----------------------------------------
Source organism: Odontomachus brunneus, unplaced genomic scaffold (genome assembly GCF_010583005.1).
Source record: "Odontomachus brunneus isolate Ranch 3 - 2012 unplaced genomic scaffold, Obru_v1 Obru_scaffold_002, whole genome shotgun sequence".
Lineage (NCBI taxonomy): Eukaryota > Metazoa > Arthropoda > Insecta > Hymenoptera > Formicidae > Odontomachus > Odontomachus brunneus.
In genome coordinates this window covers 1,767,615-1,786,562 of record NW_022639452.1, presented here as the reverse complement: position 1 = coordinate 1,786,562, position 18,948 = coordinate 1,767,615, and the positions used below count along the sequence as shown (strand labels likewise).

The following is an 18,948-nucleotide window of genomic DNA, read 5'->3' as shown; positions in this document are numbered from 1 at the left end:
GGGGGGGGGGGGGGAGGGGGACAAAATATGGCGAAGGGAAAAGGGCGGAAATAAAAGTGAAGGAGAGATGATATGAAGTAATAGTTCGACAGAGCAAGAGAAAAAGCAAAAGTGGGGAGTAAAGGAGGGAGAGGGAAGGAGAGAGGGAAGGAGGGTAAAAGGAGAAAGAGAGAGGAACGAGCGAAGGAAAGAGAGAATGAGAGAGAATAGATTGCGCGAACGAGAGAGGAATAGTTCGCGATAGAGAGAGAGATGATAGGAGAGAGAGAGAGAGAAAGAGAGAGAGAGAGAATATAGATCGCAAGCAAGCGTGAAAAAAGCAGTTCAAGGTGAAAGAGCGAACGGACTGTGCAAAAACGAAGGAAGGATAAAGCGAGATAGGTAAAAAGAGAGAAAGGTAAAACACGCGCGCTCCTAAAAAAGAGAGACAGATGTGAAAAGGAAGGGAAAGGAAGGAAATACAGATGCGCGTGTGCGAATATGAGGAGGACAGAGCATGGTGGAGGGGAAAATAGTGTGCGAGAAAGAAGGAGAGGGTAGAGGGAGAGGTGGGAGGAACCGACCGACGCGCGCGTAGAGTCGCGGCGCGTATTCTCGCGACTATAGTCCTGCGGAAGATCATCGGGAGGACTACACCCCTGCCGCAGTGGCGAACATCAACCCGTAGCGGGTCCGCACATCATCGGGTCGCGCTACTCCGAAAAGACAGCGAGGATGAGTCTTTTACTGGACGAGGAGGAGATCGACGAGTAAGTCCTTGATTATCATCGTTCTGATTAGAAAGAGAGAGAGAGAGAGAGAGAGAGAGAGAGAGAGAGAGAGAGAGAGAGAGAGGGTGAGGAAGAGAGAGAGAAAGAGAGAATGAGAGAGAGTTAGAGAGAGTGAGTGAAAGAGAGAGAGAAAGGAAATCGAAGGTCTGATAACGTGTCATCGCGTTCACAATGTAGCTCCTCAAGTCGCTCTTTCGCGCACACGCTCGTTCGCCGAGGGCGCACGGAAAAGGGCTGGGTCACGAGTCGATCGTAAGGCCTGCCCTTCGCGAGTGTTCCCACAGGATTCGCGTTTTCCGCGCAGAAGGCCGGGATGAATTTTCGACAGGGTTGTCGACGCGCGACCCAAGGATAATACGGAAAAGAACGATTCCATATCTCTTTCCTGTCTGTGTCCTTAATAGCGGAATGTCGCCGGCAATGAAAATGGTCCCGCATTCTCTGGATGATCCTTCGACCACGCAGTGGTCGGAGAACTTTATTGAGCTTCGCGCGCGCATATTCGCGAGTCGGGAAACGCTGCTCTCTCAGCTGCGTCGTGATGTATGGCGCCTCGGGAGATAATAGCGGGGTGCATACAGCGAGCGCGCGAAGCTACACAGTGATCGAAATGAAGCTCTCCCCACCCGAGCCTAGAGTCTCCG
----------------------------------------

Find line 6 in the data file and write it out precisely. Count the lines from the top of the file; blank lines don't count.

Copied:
GGGGGGGGGGGGGGAGGGGGACAAAATATGGCGAAGGGAAAAGGGCGGAAATAAAAGTGAAGGAGAGATGATATGAAGTAATAGTTCGACAGAGCAAGAGAAAAAGCAAAAGTGGGGAGTAAAGGAGGGAGAGGGAAGGAGAGAGGGAAGGAGGGTAAAAGGAGAAAGAGAGAGGAACGAGCGAAGGAAAGAGAGAATGAGAGAGAATAGATTGCGCGAACGAGAGAGGAATAGTTCGCGATAGAGAGAGAGATGATAGGAGAGAGAGAGAGAGAAAGAGAGAGAGAGAGAATATAGATCGCAAGCAAGCGTGAAAAAAGCAGTTCAAGGTGAAAGAGCGAACGGACTGTGCAAAAACGAAGGAAGGATAAAGCGAGATAGGTAAAAAGAGAGAAAGGTAAAACACGCGCGCTCCTAAAAAAGAGAGACAGATGTGAAAAGGAAGGGAAAGGAAGGAAATACAGATGCGCGTGTGCGAATATGAGGAGGACAGAGCATGGTGGAGGGGAAAATAGTGTGCGAGAAAGAAGGAGAGGGTAGAGGGAGAGGTGGGAGGAACCGACCGACGCGCGCGTAGAGTCGCGGCGCGTATTCTCGCGACTATAGTCCTGCGGAAGATCATCGGGAGGACTACACCCCTGCCGCAGTGGCGAACATCAACCCGTAGCGGGTCCGCACATCATCGGGTCGCGCTACTCCGAAAAGACAGCGAGGATGAGTCTTTTACTGGACGAGGAGGAGATCGACGAGTAAGTCCTTGATTATCATCGTTCTGATTAGAAAGAGAGAGAGAGAGAGAGAGAGAGAGAGAGAGAGAGAGAGAGAGAGAGAGAGGGTGAGGAAGAGAGAGAGAAAGAGAGAATGAGAGAGAGTTAGAGAGAGTGAGTGAAAGAGAGAGAGAAAGGAAATCGAAGGTCTGATAACGTGTCATCGCGTTCACAATGTAGCTCCTCAAGTCGCTCTTTCGCGCACACGCTCGTTCGCCGAGGGCGCACGGAAAAGGGCTGGGTCACGAGTCGATCGTAAGGCCTGCCCTTCGCGAGTGTTCCCACAGGATTCGCGTTTTCCGCGCAGAAGGCCGGGATGAATTTTCGACAGGGTTGTCGACGCGCGACCCAAGGATAATACGGAAAAGAACGATTCCATATCTCTTTCCTGTCTGTGTCCTTAATAGCGGAATGTCGCCGGCAATGAAAATGGTCCCGCATTCTCTGGATGATCCTTCGACCACGCAGTGGTCGGAGAACTTTATTGAGCTTCGCGCGCGCATATTCGCGAGTCGGGAAACGCTGCTCTCTCAGCTGCGTCGTGATGTATGGCGCCTCGGGAGATAATAGCGGGGTGCATACAGCGAGCGCGCGAAGCTACACAGTGATCGAAATGAAGCTCTCCCCACCCGAGCCTAGAGTCTCCG